Demand, Economy, and Inventory are the fundamentals that continue to push futures around.  Reports from the IEA on worldwide demand “coming to a halt” in the fourth quarter due to slowing global economies and continued lockdowns in China rippled through the market yesterday along with interesting Inventory news.  Demand right now sits at its lowest point since JAN21.   

Shown below, gas stocks fell to a 10 month low, but was taken lightly as it is typical this time of year as we switch seasonal grades.  The bearish news came with Distillates building for a third week in a row, albeit still 12% off from a year ago.  Unfortunately for us in the Northeast, our stocks fell by 3%.   Exports of distillates finally fell last week but again they are a staggering 83% higher than last year. With the FED poised to make another 75 basis point rate hike, most anticipate the collateral damage to be demand.  Thus fueling sell off. 

This summers price action is truly one for the record books.  Since May, ULSD has gone up $1, down $1, Up $1 and down $1.  Remember the days that if the market moved $.01 you had  a meeting to figure out what to do?   

Having a good relationship with your supplier is critical during these times.  While it is impossible to predict what the pits will do, its always best to at least know what is happening.

 

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Volatility Continues with Economic Concerns, Export Increases

In the last 6 sessions we have seen ULSD futures slide just over $.50 in value.  While this is good news, the previous 6 sessions added just about the same amount. So basically we are back to the same levels we were mid-August where we all felt pretty positive pricing was moving in the right direction. Much of the rise can be attributed to money being put into the market as an inflation hedge as rates continue to rise, though it is tough to keep that money in long term with the ever present backwardation. 

The slide the last week has come as demand concerns continue to make headlines and more currently China is again locking down several major cities with COVID concerns.  Yesterdays inventory report seemed Bullish on the surface with draws on all products but like anything, the devil is in the details.  Many saw the latest news cycle highlighting the possibility of fuel shortages coming this winter.  A good explanation shows in this weeks report.  Refiners are operating at pre-Pandemic levels, yet domestic inventories of finished products are still down- the key factor is that our exports of gas and distillates are up over 500m b/d over last year. 

Again, it is still better for companies to ship products overseas to get 5x the value than if it were to sell into the US markets.  Forcing US producers to sell into US markets versus formerly heavily Russian supplied countries may appear as abandonment in their time of need politically speaking, and moreover, will that force those countries to “amend” Russian import sanctions……thus it’s a delicate balance.  

The field seems to be mixed on the last few months of the year in where pricing will be headed although the common theme is that the volatility, up or down, is here for a while.

Sept 1 ULSD

 

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Inflation Reduction Act Helps Keep Downward Trend Intact

The past two weeks has seen ULSD rise, and subsequently fall almost $.20 on the front month.  Much of the dip in the last few days came as market players were able to digest some of the details in the 785 page Inflation Reduction Act which appears to moving its way through.  One piece which many believe will have the most impact on futures is that the bill revives lease sales canceled or delayed by President Biden including: one in Alaska’s Cook Inlet  and three in the Gulf of Mexico.  This section also appears to require the Biden Administration to adopt Trump era directives for 2022 oil and gas leasing established.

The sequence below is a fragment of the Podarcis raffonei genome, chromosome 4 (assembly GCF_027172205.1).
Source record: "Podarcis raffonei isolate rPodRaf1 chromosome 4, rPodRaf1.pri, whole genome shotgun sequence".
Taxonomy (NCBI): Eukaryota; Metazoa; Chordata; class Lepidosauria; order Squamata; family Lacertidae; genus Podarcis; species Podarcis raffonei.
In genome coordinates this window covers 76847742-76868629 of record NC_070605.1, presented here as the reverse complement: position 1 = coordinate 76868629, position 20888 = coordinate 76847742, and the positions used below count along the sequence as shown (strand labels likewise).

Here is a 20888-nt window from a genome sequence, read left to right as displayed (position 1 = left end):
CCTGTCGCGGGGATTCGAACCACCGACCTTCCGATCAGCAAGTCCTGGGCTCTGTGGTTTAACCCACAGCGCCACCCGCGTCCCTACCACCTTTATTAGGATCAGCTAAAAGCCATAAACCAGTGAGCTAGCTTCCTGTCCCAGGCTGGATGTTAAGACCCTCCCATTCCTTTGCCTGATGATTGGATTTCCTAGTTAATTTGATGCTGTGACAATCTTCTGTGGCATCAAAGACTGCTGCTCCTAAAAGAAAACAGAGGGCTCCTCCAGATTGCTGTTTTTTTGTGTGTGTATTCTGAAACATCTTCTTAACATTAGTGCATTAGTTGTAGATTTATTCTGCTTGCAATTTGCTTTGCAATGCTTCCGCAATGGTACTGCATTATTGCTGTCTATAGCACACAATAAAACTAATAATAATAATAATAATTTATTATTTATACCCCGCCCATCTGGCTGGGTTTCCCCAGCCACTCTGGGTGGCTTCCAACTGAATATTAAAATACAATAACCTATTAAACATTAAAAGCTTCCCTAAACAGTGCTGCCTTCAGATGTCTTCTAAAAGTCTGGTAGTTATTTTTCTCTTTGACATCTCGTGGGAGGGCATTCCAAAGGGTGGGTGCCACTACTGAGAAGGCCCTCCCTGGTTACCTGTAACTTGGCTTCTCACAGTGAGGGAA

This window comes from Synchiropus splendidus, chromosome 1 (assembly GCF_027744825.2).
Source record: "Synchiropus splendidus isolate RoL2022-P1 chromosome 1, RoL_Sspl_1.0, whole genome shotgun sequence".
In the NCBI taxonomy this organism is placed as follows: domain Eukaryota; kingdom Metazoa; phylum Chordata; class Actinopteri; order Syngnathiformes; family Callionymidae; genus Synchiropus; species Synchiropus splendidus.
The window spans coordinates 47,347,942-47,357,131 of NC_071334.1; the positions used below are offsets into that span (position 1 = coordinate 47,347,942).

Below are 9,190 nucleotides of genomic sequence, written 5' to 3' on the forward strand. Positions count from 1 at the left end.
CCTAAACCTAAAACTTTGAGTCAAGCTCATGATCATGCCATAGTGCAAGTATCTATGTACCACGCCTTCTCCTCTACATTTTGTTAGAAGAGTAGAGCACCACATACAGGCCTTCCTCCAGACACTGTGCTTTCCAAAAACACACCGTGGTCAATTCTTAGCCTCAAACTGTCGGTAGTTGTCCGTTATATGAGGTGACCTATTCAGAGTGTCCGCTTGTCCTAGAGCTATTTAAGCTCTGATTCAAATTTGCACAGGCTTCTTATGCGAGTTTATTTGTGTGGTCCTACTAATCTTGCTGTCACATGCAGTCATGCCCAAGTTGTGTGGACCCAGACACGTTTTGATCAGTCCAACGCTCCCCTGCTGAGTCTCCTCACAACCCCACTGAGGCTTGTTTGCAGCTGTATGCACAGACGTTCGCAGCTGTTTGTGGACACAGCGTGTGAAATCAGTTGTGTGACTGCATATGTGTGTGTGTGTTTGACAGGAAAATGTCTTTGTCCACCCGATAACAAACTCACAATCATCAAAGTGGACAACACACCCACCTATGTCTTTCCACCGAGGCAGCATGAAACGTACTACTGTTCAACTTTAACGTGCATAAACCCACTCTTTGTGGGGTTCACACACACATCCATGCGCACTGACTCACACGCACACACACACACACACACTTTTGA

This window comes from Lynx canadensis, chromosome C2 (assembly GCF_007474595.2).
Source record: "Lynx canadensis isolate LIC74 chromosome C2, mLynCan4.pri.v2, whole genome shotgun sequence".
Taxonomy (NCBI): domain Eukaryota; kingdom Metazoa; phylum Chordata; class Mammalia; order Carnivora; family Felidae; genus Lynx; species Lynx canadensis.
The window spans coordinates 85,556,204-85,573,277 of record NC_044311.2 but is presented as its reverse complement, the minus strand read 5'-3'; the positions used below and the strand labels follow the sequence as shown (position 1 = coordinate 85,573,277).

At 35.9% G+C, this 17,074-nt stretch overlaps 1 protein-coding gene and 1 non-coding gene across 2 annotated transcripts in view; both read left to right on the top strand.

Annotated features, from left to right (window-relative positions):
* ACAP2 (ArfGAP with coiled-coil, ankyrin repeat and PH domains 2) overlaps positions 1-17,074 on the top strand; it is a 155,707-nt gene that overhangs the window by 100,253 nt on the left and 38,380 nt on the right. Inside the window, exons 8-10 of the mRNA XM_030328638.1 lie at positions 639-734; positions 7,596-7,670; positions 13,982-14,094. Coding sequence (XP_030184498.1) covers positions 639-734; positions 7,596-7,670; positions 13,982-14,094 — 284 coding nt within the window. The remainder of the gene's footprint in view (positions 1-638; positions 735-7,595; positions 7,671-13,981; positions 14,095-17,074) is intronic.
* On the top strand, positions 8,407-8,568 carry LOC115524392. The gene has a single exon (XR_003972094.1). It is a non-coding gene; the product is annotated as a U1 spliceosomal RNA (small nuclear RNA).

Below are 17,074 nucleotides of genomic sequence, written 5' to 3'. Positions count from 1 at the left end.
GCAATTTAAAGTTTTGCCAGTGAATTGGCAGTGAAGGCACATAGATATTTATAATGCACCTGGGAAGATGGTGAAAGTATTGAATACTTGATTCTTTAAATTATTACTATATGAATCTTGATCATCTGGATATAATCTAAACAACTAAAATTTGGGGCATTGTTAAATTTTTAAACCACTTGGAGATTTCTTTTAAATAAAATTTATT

Yesterday was clearly driven by inventories and demand concerns with gasoline.  However, distillates were the red headed step child, shrugging off any loses and actually finishing the day higher as demand numbers stayed healthy and inventories dipped.  Crude and gasoline took all the attention with a surprise build in crude and an almost 8mbpd drop in gasoline demand.  It’s really an odd disconnect but many of us actually see it on a daily basis.  Construction, trucking, etc remains strong but on a personal level we may be starting to pull back our own driving habits. 

An OPEC+ hike of 100,000 bpd is rather insignificant as they usually over produce or under produce by that much anyway.  Markets will always have bounces in either direction but often time the trend is still intact, and it appears the downward trend is still there. 

August 4 ULSD

 

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Despite Early Week Gains, the Trend is Still Your Friend on ULSD

With Friday and Mondays' sessions cutting into the recent losses on ULSD by about $.35, it’s important to keep in mind the trend is still your friend. With early morning action seeing ULSD down $.08, we are still down over $.80 in the last few weeks. 

Downward pressure continues on the pit with yesterday’s build across the board on crude and products, the Inventory report erased nearly all of the early morning gains.  Inventories are now almost to the low end of the 5 year average. 

The daily volatility in both gas and diesel makes it extremely difficult to provide quotes.  Shameless plug….  The DKB Exchange allows you to secure real time pricing on product…..   Yesterday, ULSD was up almost $.11 at one point and down over $.05 before closing up marginally $.0033 to $3.6659.   

Inflation is now at a 40 year high, which also posed concerns as its widely expected we will see another rate hike by the FED, which will likely pressure demand and continue to push futures down.  This time of year we always have to keep in mind NOAA hurricane estimates, and with an “above Normal” estimate in place with 14-21 named storms for this season, there could be some storm premiums shed in the market if this does not materialize.   Supplies of finished product still remain tight in areas with the backwardation not going away, albeit getting smaller. 

The hope is, that in the next 60 days or so we get back to normal spreads.

 

7-14 ULSD